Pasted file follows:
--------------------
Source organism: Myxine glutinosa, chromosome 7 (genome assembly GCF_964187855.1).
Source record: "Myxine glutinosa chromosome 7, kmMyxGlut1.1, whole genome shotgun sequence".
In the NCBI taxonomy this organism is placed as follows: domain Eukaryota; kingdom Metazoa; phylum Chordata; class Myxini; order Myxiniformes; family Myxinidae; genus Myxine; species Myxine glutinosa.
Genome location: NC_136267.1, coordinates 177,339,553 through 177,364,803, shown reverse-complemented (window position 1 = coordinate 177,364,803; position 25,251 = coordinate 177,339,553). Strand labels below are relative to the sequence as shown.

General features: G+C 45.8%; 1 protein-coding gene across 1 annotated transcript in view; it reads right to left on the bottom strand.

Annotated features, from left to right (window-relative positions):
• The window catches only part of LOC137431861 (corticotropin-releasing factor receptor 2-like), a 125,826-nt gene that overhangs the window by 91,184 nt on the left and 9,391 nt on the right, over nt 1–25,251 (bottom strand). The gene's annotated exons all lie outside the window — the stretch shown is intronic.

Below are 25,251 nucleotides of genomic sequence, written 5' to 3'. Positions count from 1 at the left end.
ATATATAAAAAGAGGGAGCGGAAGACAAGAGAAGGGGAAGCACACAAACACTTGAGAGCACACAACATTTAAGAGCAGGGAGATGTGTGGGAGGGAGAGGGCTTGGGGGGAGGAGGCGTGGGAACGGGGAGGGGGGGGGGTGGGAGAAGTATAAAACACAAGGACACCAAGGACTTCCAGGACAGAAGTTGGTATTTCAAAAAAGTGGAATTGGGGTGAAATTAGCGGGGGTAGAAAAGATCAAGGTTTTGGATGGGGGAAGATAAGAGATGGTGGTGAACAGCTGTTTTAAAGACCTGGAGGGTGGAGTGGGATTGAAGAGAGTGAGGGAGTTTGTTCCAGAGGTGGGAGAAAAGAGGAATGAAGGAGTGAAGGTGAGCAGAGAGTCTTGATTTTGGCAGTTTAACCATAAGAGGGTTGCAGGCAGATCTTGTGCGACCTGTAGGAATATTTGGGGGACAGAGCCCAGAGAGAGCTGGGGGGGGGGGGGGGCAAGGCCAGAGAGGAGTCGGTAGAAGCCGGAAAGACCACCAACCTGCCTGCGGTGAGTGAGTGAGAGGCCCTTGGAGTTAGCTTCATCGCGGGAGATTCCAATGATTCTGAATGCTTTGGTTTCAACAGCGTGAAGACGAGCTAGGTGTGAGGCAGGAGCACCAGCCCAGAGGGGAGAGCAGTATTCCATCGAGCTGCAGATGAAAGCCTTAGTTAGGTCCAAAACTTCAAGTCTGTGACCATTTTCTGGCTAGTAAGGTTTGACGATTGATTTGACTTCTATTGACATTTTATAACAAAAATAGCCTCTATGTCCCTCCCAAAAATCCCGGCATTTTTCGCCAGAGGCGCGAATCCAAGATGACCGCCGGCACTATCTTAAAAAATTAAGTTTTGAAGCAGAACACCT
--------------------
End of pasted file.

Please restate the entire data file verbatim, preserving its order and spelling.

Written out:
Source organism: Myxine glutinosa, chromosome 7 (genome assembly GCF_964187855.1).
Source record: "Myxine glutinosa chromosome 7, kmMyxGlut1.1, whole genome shotgun sequence".
In the NCBI taxonomy this organism is placed as follows: domain Eukaryota; kingdom Metazoa; phylum Chordata; class Myxini; order Myxiniformes; family Myxinidae; genus Myxine; species Myxine glutinosa.
Genome location: NC_136267.1, coordinates 177,339,553 through 177,364,803, shown reverse-complemented (window position 1 = coordinate 177,364,803; position 25,251 = coordinate 177,339,553). Strand labels below are relative to the sequence as shown.

General features: G+C 45.8%; 1 protein-coding gene across 1 annotated transcript in view; it reads right to left on the bottom strand.

Annotated features, from left to right (window-relative positions):
• The window catches only part of LOC137431861 (corticotropin-releasing factor receptor 2-like), a 125,826-nt gene that overhangs the window by 91,184 nt on the left and 9,391 nt on the right, over nt 1–25,251 (bottom strand). The gene's annotated exons all lie outside the window — the stretch shown is intronic.

Below are 25,251 nucleotides of genomic sequence, written 5' to 3'. Positions count from 1 at the left end.
ATATATAAAAAGAGGGAGCGGAAGACAAGAGAAGGGGAAGCACACAAACACTTGAGAGCACACAACATTTAAGAGCAGGGAGATGTGTGGGAGGGAGAGGGCTTGGGGGGAGGAGGCGTGGGAACGGGGAGGGGGGGGGGTGGGAGAAGTATAAAACACAAGGACACCAAGGACTTCCAGGACAGAAGTTGGTATTTCAAAAAAGTGGAATTGGGGTGAAATTAGCGGGGGTAGAAAAGATCAAGGTTTTGGATGGGGGAAGATAAGAGATGGTGGTGAACAGCTGTTTTAAAGACCTGGAGGGTGGAGTGGGATTGAAGAGAGTGAGGGAGTTTGTTCCAGAGGTGGGAGAAAAGAGGAATGAAGGAGTGAAGGTGAGCAGAGAGTCTTGATTTTGGCAGTTTAACCATAAGAGGGTTGCAGGCAGATCTTGTGCGACCTGTAGGAATATTTGGGGGACAGAGCCCAGAGAGAGCTGGGGGGGGGGGGGGGCAAGGCCAGAGAGGAGTCGGTAGAAGCCGGAAAGACCACCAACCTGCCTGCGGTGAGTGAGTGAGAGGCCCTTGGAGTTAGCTTCATCGCGGGAGATTCCAATGATTCTGAATGCTTTGGTTTCAACAGCGTGAAGACGAGCTAGGTGTGAGGCAGGAGCACCAGCCCAGAGGGGAGAGCAGTATTCCATCGAGCTGCAGATGAAAGCCTTAGTTAGGTCCAAAACTTCAAGTCTGTGACCATTTTCTGGCTAGTAAGGTTTGACGATTGATTTGACTTCTATTGACATTTTATAACAAAAATAGCCTCTATGTCCCTCCCAAAAATCCCGGCATTTTTCGCCAGAGGCGCGAATCCAAGATGACCGCCGGCACTATCTTAAAAAATTAAGTTTTGAAGCAGAACACCT